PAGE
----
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News > Local News > Cold Beer Proposal Freezes New Permits, Leaves Ricker's Permits Intact Only Through March 31

Cold Beer Proposal Freezes New Permits, Leaves Ricker's Permits Intact Only Through March 31

Jay Ricker: Bill "targets" his businesses, doesn't leave time for promised study of alcohol laws

Legislators are reviewing a proposal to stop other convenience stores from copying Ricker's and getting restaurant permits to sell carryout alcohol.

The latest draft leaves Ricker's permits for restaurant/convenience store combos in Sheridan and Columbus intact until they expire at year's end. They could extend their carryout beer privileges, but only till April 1.

Auburn Representative Ben Smaltz, House Republicans' negotiator on the bill, says the goal is to freeze the playing field until after next year's session, to give legislators all summer to study a more permanent solution. 

Ricker's owner Jay Ricker says if legislators pass the bill, he'll urge Governor Holcomb to veto it. He complains the bill specifically targets his business by limiting only permits issued since November, when he received the first of his two permits. Legislative leaders have maintained that while there was opposition to Indiana's laws on cold beer sales, there was no dispute about what the law was until the Ricker's permits. The proposed fix explicitly declares the law is intended to exclude convenience stores from carryout sales.

New applicants for carryout privileges would have to show that 60-percent of their alcohol sales are for consumption at the restaurant itself, a standard likely to exclude non-traditional restaurants like the Ricker's burrito eateries.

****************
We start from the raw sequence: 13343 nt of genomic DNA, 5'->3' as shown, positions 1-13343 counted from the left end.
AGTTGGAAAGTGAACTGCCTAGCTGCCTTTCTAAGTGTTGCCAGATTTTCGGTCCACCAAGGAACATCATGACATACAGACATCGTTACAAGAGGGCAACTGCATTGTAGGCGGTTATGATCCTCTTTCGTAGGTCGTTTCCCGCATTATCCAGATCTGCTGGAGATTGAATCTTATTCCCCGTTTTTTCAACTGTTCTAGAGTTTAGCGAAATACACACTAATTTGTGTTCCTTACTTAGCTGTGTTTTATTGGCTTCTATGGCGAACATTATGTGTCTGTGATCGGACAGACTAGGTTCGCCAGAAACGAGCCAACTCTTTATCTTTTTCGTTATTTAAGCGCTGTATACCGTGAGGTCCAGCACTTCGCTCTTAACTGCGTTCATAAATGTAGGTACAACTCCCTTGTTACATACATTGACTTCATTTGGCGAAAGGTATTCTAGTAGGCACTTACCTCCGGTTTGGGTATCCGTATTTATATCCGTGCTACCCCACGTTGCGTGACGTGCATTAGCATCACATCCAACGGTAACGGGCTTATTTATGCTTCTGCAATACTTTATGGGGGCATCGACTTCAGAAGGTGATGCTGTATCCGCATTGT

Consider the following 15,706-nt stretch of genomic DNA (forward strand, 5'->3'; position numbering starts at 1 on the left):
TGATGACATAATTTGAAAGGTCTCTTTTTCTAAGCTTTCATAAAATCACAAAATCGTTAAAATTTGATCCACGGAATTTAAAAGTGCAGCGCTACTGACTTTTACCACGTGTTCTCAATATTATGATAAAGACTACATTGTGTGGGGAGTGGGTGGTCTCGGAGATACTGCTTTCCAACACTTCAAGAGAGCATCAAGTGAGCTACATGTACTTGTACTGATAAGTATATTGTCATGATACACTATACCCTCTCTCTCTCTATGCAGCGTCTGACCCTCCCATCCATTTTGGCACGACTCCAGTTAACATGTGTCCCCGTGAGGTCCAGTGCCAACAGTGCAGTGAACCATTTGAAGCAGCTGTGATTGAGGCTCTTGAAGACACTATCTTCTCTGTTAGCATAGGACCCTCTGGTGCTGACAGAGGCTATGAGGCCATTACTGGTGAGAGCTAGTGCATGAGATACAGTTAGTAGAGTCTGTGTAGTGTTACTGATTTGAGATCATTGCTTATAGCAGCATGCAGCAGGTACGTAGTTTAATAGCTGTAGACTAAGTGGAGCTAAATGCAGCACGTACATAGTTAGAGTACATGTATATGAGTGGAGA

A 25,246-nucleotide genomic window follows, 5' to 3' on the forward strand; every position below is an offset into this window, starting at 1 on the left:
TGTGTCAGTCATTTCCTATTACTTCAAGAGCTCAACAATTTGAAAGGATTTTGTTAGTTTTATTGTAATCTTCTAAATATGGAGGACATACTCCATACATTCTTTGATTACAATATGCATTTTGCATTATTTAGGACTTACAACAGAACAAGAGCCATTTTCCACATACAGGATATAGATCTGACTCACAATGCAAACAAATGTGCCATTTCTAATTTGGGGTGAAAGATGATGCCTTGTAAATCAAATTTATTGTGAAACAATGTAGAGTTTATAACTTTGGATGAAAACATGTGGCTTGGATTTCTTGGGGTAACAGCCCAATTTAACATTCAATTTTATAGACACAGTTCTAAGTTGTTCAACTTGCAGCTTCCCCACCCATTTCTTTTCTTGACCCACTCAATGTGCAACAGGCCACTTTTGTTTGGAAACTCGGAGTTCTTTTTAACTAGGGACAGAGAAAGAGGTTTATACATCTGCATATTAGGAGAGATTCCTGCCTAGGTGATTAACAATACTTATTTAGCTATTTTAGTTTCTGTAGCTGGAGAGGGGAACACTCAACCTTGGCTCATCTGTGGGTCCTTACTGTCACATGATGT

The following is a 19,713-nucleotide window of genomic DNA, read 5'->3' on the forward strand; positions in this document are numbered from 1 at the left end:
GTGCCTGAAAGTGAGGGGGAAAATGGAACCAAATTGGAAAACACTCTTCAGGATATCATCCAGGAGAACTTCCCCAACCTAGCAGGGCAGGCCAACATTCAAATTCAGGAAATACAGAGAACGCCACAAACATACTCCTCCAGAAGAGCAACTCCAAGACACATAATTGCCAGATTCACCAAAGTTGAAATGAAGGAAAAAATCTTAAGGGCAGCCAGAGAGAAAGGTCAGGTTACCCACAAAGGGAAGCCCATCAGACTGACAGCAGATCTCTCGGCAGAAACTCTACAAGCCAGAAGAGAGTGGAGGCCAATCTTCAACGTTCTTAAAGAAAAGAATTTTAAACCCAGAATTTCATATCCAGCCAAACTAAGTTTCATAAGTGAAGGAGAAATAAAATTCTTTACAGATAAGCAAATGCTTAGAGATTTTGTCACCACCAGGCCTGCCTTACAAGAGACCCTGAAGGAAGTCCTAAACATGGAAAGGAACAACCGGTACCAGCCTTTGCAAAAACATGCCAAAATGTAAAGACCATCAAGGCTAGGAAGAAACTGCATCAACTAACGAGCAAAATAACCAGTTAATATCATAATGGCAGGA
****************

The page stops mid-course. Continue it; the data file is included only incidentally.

Ricker voluntarily stopped selling hard liquor in his stores, and says he won't resume -- he says he didn't realize at first that the permits allowed that as well. He also put on hold plans to apply for additional permits. But Ricker says he'd been led to believe he'd be able to keep his permits until the promised top-to-bottom review of alcohol laws was complete. He says the 11-month delay created by the bill isn't enough time for that kind of detailed study. 

And Ricker notes the study isn't explicitly mentioned in the bill. An alcohol study committee created last year still has a year to run, and Smaltz says that panel can simply expand the scope of its work.

Smaltz says House Republicans support the draft proposal, but says Demcorats and Senate Republicans are still studying it. Even if a bill does reach the floor, Bosma cautions it's unclear whether the votes are there to pass it. 

Jay Ricker (Photo: Eric Berman/WIBC)

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